On Sunday morning, I had the opportunity to check out the upcoming ESPN 30 for 30 film “Believeland” at the Cleveland International Film Festival.
I will start off this review by saying I am by no means a movie critic. I’m not a film aficionado of any sort, but if there’s one thing I have spent a significant amount of time caring about in my life, it’s Cleveland sports.
The ESPN 30 for 30 Film “Believeland” told the story of the last 70 years of Cleveland sports. Starting with the Tribe winning the 1948 World Series, the Browns last NFL Championship in 1964, and then the heartbreaking defeats suffered by the Browns, Indians, and Cavs over the last 35 years.
It also gives an in-depth look at the process in which Art Modell moved the Browns to Baltimore, takes a look at the saga of LeBron James’ rise, departure, and return, and generally shows the agony Cleveland fans have been suffering through for so long.
The movie features Cleveland sports legends, from both on and off the field, with quite a few appearances from Tony Rizzo, Tom Hamilton, Ernest Byrner, and other Cleveland sports figures.
Writer Scott Raab is featured in the film in many scenes, as he was one of the producers, and it was interesting to see his emotional rollercoaster of being a Cleveland fan, along for the ride with all of us.
In my opinion this film depicted Cleveland perfectly. It showed how passionate the fans are. It showed the diehard fan base and gave a great picture of how emotional our city can get over sports.
That passion even showed in the audience in the theater one row behind me, when a Browns fan voiced his displeasure with Modell. There’s a scene where Art Modell’s son tried to essentially say that the Browns never really left Cleveland because they were just waiting for a new stadium to be built, which prompted the man in the row behind to scream “Shut up!”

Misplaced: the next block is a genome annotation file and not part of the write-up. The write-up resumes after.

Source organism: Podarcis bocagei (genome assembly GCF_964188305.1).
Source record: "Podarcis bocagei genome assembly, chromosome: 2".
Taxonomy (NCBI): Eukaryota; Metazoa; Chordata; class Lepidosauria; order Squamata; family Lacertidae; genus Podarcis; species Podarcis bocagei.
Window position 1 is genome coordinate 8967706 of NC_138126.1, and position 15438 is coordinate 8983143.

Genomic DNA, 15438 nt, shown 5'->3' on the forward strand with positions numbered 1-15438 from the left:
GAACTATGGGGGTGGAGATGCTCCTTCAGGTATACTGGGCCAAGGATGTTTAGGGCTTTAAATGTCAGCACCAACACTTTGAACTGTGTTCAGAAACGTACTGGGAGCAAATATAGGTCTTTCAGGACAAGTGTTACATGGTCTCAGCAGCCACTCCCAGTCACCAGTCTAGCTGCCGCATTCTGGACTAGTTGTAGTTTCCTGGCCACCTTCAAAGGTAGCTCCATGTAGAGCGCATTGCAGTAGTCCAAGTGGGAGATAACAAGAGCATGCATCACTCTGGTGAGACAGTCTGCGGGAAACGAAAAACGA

This caused the crowd to clap, laugh, and cheer.
There were other points throughout the film that elicited a wide array of emotions. Sadness. Anger. Happiness. The whole gauntlet of being a Cleveland sports fan. The scenes showing the Browns fans back in 1995, outraged that their team was being moved, were hard to watch. I’d be lying if I said my eyes were dry through the whole movie.
And I definitely wasn’t the only one.
I was born in 1992 so there were some clips from the film that I didn’t witness when they happened, but the scenes of the Browns in the 1980s; Red Right 88, The Drive, The Fumble, all scenes that I have heard so much about from family members and fellow Cleveland sports fans, were painful to watch. I can only imagine how the people who lived through these events felt when they watched it.
This film provides a great trip down memory lane and I believe will do a great job showing people from other cities what Cleveland sports fans are like when it airs on ESPN.
If you’re a diehard Cleveland sports fan like me, which you probably are if you’re reading this, I highly recommend checking out this film. There will be two more showings at the Cleveland International Film Fest this week. The next one is Monday night, April 4th, at 7:30 PM and the final screening will be Tuesday night, April 5th, at 6:30 PM.
Get there early to get a place in line. I was there 30 minutes prior to the start time and the line was at least 100 people deep when I got there.
You can purchase tickets ahead of time at this website, but just know that does not guarantee you get a seat.
Luckily they were showing the film on three screens when I went, but to be safe, I suggest getting in line 45 minutes prior to start time.
If you can’t see it at Tower City this week, “Believeland” premieres May 14th at 9:30pm ET on ESPN.